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คำถามสำหรับคนทั้งโลก: จะทำอย่างไรเพื่อจะกำจัดความยากจนให้หมดไป

Jim Yong Kim's picture

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คงไม่ใช่ทุกวันที่คุณจะได้เห็นวีดีโอที่หลังรถแท็กซี่ในนครนิวยอร์กขอให้พวกเราทวีตเกี่ยวกับการกำจัดความยากจนทั่วโลก แม้ว่าข้อมูลล่าสุดจะระบุว่าความยากจนทั่วโลกกำลังลดลง  แต่ก็ยังเป็นที่น่าตกใจที่คนประมาณ 1,300 ล้านคนทั่วโลกยังชีพด้วยเงินน้อยกว่า 1.25 เหรียญสหรัฐต่อวัน

เงินจำนวนเท่านี้เป็นเพียงแค่ครึ่งหนึ่งของค่าโดยสารแท็กซี่ขั้นต่ำในเมืองแมนฮัตตัน ในนครนิวยอร์ค นั่นไม่ถูกต้องแล้ว

วีดีโอได้เผยแพร่บนรถแท็กซี่ระหว่างที่มีการประชุมสมัชชาสหประชาชาติในสัปดาห์นี้ และเป็นส่วนหนึ่งของบทสนทนาใหม่ที่เราได้เริ่มขึ้นที่ธนาคารโลก เรากำลังถามคำถามง่าย ๆ ว่า จะทำอย่างไรเพื่อกำจัดความยากจนให้หมดไป

Một câu hỏi cho toàn thế giới: Phải làm gì để chấm dứt đói nghèo?

Jim Yong Kim's picture

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Chẳng phải ngày nào bạn cũng nhìn thấy một đoạn video chiếu đằng sau xe taxi ở thành phố New York đề nghị mọi người viết lên Twitter về việc chấm dứt đói nghèo trên toàn cầu. Mặc dù những số liệu mới nhất cho thấy đói nghèo toàn cầu đã và đang giảm dần, nhưng thật sốc khi biết rằng khoảng 1,3 tỉ người vẫn đang sống dưới mức 1,25 đô la Mỹ/ngày.

Số tiền đó chỉ bằng một nửa tiền mở cửa xe của một chuyến taxi ở Manhattan. Điều đó thật khó chấp nhận được.

Video trên taxi đang được trình chiếu trong tuần này khi mà cuộc họp đại hội đồng Liên Hiệp Quốc đang diễn ra, là một phần của cuộc đối thoại mới mà Ngân hàng Thế giới vừa khởi động. Chúng tôi chỉ đặt một câu hỏi rất đơn giản: Phải làm gì để chấm dứt đói nghèo?

Social Media at the World Bank: Tell Us What Will It Take to End Poverty

Jim Rosenberg's picture
Also available in: العربية

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What will it take …to improve your life? …for your children to be better off?  …for mothers to be healthy? …for all to get a good education? …to end poverty? More than 1.3 billion people around the globe live on less than $1.25 a day. Fighting poverty in times of crisis may be challenging, but we can’t take our eyes off the most vulnerable.

In this video, World Bank Group President Jim Yong Kim asks, “What Will It Take?” Post your questions on Twitter using #whatwillittake, and share your solutions with the hashtag #ittakes.

Can you teach an aging brain new skills?

Cristian Aedo's picture

Today, employers all over the world report difficulties in finding workers with adequate skills. While much of the focus is on young labor market entrants not acquiring the right set of skills, governments also face the challenge of retooling the skills of their current workforce to reflect a changing economic environment and labor market.

A Great Day in South Africa for a Development Junkie

Jim Yong Kim's picture

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PRETORIA, South Africa - I have to admit it. I’m a bit of a development junkie. For most of my adult life, I’ve been reading thick tomes describing the success or failure of projects. I talk to friends over dinner about development theory. And I can’t stop thinking about what I believe is the biggest development question of all: How do we most effectively deliver on our promises to the poor?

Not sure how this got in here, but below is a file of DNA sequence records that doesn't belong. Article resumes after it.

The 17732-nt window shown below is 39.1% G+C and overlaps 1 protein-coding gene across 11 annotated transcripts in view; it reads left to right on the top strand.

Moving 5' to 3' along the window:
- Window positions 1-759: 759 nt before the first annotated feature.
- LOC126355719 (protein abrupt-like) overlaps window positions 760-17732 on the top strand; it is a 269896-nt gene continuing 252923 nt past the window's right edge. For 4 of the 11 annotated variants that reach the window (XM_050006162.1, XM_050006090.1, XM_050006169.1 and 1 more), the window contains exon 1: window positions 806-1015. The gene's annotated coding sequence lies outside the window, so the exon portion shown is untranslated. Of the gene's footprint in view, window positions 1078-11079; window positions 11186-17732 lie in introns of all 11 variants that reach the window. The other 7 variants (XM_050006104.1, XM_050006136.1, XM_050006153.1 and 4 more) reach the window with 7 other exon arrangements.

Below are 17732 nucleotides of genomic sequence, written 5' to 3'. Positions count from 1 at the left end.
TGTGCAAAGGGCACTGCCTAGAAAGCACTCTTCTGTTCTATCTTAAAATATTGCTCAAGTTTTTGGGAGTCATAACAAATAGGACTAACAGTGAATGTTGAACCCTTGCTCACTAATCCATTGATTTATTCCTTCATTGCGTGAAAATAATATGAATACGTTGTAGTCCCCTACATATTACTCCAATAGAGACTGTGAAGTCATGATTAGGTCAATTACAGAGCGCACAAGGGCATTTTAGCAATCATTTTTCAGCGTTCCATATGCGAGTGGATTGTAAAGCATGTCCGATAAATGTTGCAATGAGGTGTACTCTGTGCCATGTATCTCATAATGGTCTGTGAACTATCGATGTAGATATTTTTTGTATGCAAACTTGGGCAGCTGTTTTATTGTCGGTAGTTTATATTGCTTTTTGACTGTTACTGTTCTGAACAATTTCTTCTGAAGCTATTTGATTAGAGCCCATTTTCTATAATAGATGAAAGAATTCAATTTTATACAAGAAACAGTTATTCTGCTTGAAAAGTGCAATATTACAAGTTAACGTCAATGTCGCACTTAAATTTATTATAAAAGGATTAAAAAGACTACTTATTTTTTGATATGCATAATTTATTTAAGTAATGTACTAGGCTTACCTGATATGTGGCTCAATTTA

So you can imagine how excited I was to have a day full of meetings with South Africa’s foremost experts on development: the country's ministers of finance, economic development, health, basic education, water and environmental affairs, and rural development and land reform - and then with President Jacob Zuma.

I chose to travel to South Africa as part of my first overseas trip as president of the World Bank Group because of the country’s great importance to the region, continent, and the world. It is the economic engine of Africa, and its story of reconciliation after apartheid is one of the historic achievements of our time.

How Does a Fragile State Lose Its Fragility? Lessons From Cote d’Ivoire

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Also available in: العربية

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ABIDJAN, Cote d’Ivoire – At a jobs training center in this key capital city in West Africa, a young man showed me his newfound skills as an electrician. At a workshop, light bulbs flickered on and off. And then he told me something really important:

“It’s been 10 years since I graduated with my secondary school degree, and because of our conflict, I have never held a job. So this is a blessing to me,” said the young trainee. “But my brothers and sisters and so many people haven’t had this opportunity. I wonder how they can get jobs, too.”

Parallel Session 1: Skills Toward Employment and Productivity in Developing Countries: From Evidence to Policies

Rita Almeida's picture

Skills affect individual and firm productivity as well as countries’ prospects for sustained and faster economic growth.  Yet evidence exists that many employers are concerned about skills constraints (see figure below); and that in many countries, unemployment and underemployment among educated youth are a problem.

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